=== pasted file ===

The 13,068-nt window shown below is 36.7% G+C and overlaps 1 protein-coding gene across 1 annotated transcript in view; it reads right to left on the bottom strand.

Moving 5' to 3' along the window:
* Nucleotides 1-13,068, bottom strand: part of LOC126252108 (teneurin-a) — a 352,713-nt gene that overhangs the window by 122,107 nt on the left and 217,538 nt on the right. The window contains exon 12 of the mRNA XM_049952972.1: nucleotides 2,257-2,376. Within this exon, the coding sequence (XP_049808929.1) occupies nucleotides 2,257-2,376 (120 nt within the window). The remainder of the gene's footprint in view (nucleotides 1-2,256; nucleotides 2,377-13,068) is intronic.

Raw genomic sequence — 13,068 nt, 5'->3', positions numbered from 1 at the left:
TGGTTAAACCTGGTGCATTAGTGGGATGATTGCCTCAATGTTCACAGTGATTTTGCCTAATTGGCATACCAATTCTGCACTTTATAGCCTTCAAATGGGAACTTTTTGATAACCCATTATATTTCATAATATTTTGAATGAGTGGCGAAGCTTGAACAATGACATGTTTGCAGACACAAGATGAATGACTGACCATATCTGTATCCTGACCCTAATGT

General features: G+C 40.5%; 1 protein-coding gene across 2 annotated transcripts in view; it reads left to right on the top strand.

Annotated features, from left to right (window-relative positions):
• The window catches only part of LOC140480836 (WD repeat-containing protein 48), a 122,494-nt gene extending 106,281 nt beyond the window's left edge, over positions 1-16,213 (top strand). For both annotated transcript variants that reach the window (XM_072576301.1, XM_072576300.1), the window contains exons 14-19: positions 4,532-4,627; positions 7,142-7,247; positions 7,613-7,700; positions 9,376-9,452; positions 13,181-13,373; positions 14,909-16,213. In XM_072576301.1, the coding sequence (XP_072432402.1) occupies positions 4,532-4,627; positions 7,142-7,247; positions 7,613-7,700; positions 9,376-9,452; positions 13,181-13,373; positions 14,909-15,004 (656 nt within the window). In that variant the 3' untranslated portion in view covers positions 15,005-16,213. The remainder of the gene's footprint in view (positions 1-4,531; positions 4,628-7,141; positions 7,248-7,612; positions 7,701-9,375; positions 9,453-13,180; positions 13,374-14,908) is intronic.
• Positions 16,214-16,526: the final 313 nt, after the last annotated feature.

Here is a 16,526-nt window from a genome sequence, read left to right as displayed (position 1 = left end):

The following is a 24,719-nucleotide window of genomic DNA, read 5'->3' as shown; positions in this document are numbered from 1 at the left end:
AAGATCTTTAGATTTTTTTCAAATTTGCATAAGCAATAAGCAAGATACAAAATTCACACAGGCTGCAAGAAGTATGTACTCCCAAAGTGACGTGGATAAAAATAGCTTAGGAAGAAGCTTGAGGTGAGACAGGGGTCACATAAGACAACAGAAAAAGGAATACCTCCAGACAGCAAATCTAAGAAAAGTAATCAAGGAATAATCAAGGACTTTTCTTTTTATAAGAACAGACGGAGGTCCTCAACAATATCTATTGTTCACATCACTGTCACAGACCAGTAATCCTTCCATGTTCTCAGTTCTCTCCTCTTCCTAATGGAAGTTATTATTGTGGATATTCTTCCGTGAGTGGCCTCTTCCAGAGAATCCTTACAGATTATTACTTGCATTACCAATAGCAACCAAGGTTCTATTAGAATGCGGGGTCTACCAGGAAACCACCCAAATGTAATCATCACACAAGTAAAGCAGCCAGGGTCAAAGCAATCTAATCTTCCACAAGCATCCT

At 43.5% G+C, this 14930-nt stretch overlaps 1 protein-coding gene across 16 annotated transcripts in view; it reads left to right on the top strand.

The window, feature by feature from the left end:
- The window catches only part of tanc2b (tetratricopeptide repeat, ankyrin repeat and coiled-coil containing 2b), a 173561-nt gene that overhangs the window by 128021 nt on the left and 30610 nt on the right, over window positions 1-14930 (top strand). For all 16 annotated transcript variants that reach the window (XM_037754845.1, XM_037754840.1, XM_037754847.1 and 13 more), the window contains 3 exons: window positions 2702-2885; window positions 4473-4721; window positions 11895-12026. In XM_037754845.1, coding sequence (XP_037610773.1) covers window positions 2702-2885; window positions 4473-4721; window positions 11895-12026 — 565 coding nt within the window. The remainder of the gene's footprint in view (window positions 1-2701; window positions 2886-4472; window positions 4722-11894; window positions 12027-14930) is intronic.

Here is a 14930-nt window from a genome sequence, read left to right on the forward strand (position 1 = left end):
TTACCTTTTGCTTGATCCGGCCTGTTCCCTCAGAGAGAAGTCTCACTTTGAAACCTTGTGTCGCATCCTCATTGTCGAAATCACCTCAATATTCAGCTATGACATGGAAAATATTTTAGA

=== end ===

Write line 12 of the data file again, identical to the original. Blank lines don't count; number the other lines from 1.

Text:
AAGATCTTTAGATTTTTTTCAAATTTGCATAAGCAATAAGCAAGATACAAAATTCACACAGGCTGCAAGAAGTATGTACTCCCAAAGTGACGTGGATAAAAATAGCTTAGGAAGAAGCTTGAGGTGAGACAGGGGTCACATAAGACAACAGAAAAAGGAATACCTCCAGACAGCAAATCTAAGAAAAGTAATCAAGGAATAATCAAGGACTTTTCTTTTTATAAGAACAGACGGAGGTCCTCAACAATATCTATTGTTCACATCACTGTCACAGACCAGTAATCCTTCCATGTTCTCAGTTCTCTCCTCTTCCTAATGGAAGTTATTATTGTGGATATTCTTCCGTGAGTGGCCTCTTCCAGAGAATCCTTACAGATTATTACTTGCATTACCAATAGCAACCAAGGTTCTATTAGAATGCGGGGTCTACCAGGAAACCACCCAAATGTAATCATCACACAAGTAAAGCAGCCAGGGTCAAAGCAATCTAATCTTCCACAAGCATCCT